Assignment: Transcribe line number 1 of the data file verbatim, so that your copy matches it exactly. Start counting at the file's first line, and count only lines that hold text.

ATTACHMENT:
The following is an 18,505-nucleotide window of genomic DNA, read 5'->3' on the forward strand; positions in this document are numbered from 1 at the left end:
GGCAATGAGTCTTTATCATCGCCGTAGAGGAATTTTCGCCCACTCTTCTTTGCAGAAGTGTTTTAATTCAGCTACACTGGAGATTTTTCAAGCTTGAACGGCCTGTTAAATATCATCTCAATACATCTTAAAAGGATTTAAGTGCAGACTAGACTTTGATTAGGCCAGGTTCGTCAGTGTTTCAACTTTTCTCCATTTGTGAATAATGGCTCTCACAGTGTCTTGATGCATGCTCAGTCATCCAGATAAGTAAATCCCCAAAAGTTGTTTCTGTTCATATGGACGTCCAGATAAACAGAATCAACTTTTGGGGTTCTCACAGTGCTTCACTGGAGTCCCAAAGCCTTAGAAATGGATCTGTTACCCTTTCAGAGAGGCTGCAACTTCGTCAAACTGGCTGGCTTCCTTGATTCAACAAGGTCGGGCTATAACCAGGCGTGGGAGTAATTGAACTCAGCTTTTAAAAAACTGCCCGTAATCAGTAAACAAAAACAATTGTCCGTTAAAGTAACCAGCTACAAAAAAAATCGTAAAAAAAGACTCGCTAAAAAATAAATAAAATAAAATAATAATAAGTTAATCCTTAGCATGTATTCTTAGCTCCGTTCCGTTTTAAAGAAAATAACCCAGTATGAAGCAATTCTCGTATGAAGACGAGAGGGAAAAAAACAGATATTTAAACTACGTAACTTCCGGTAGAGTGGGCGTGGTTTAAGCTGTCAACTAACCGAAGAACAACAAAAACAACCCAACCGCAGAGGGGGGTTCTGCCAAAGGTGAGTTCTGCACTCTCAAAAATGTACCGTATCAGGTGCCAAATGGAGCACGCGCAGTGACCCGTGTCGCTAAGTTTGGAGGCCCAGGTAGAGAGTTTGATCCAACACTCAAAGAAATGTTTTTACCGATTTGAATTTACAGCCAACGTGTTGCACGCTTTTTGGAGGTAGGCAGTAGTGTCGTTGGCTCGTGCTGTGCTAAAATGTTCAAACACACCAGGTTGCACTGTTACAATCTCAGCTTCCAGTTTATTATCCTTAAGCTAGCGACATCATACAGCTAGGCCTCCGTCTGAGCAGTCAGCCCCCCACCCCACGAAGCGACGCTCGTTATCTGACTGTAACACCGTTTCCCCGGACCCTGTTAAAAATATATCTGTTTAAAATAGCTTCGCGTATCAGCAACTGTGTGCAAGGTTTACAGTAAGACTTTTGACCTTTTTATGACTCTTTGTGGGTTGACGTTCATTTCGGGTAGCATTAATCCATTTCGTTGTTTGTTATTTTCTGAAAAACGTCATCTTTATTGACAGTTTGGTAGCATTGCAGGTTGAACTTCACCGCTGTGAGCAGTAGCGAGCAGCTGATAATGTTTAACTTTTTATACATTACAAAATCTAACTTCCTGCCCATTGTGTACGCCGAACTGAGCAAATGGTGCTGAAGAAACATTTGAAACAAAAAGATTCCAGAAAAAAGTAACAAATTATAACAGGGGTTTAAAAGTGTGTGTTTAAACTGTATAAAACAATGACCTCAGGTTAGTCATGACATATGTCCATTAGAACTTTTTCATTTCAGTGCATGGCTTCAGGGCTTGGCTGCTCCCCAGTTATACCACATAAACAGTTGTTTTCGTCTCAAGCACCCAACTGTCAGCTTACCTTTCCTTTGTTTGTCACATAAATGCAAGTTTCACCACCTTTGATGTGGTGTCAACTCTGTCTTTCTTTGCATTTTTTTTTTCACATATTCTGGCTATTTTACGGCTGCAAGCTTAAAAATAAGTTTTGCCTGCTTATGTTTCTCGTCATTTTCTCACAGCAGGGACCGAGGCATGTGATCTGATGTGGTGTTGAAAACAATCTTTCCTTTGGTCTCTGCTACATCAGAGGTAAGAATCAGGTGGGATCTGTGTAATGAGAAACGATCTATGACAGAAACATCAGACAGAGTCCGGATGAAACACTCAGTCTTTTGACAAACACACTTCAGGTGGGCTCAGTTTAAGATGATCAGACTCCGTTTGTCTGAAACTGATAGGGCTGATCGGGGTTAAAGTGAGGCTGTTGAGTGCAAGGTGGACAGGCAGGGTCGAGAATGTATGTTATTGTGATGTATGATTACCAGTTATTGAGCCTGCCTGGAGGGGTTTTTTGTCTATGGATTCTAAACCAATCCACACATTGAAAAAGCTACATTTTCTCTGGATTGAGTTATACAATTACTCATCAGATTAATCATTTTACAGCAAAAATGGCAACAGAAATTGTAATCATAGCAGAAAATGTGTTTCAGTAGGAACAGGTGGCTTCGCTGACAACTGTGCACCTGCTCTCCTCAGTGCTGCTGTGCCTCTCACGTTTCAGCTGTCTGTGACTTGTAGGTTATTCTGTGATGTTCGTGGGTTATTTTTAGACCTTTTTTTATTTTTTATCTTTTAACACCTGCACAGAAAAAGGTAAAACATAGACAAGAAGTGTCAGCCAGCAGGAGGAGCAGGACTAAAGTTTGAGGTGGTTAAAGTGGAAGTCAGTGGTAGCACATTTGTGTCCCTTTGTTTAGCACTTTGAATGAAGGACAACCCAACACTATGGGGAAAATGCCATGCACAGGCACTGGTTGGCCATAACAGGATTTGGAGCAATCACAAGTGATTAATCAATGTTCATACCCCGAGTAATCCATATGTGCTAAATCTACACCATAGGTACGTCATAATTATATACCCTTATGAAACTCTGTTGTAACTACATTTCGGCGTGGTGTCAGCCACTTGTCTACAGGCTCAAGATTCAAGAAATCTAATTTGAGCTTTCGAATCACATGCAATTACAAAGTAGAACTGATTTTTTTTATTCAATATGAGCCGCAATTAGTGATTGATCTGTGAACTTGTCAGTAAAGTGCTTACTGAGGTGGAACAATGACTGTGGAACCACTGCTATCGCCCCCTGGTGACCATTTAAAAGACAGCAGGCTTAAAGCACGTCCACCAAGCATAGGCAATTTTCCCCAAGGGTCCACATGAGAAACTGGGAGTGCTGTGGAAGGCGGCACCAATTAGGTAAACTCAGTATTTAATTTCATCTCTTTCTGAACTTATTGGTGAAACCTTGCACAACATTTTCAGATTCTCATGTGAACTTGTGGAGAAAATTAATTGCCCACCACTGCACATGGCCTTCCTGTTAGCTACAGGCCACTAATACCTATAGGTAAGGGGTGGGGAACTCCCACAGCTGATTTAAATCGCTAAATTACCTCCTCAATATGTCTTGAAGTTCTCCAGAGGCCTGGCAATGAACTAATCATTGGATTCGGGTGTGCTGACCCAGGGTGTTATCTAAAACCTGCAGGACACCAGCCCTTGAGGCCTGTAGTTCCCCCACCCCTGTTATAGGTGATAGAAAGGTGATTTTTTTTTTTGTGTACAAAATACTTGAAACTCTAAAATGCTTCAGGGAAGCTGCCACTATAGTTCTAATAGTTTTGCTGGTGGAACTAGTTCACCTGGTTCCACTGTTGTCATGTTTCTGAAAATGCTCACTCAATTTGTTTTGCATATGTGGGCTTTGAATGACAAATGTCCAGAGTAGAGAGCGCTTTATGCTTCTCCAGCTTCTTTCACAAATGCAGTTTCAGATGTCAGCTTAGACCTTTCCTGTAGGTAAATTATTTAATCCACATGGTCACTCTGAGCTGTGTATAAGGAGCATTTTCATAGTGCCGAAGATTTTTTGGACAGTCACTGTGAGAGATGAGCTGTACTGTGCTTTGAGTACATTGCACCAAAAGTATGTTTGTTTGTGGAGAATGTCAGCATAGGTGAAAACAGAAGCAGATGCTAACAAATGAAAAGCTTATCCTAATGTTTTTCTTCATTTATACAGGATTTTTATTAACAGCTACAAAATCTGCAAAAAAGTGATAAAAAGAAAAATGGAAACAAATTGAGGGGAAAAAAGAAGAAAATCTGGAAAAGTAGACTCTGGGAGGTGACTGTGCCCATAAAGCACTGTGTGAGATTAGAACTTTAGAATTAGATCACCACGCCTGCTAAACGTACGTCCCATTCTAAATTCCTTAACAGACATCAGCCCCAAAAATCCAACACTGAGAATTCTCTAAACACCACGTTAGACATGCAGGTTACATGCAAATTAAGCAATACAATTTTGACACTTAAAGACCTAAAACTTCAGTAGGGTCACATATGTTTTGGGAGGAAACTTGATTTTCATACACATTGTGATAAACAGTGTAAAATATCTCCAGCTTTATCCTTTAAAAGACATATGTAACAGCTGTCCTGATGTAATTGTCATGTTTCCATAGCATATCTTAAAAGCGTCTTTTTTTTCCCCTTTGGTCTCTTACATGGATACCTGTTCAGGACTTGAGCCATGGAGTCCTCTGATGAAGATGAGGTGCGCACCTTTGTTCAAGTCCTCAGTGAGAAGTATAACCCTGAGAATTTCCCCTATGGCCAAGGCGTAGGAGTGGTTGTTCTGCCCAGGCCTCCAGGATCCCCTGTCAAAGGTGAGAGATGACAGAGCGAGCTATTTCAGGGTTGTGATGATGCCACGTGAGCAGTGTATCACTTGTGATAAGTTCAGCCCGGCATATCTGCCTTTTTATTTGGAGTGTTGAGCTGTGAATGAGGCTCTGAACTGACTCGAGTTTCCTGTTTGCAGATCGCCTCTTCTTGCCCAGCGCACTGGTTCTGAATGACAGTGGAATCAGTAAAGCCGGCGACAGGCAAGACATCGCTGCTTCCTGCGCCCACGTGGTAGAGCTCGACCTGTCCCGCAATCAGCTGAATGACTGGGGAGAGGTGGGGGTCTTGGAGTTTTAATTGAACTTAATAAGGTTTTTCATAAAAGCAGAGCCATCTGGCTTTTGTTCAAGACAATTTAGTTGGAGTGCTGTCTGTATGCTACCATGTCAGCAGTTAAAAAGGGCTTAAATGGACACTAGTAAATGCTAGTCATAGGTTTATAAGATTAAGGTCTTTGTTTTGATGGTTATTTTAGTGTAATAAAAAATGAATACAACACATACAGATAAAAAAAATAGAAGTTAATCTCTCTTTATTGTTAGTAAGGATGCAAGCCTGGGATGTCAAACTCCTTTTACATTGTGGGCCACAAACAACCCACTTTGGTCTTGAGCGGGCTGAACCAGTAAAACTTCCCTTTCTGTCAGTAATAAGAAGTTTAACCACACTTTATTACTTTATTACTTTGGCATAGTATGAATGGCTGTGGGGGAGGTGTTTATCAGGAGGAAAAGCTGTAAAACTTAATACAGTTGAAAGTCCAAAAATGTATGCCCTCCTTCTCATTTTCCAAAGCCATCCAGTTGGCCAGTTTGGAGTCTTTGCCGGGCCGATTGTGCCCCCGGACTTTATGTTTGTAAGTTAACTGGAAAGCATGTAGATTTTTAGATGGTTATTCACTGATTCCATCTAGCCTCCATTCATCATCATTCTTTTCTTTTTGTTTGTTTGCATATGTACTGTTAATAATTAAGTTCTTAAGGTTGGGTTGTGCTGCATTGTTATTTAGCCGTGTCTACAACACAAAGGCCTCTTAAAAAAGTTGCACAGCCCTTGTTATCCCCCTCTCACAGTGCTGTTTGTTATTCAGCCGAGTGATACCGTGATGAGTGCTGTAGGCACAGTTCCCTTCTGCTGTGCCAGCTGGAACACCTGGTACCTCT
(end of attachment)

The following is an 18,505-nucleotide window of genomic DNA, read 5'->3' on the forward strand; positions in this document are numbered from 1 at the left end: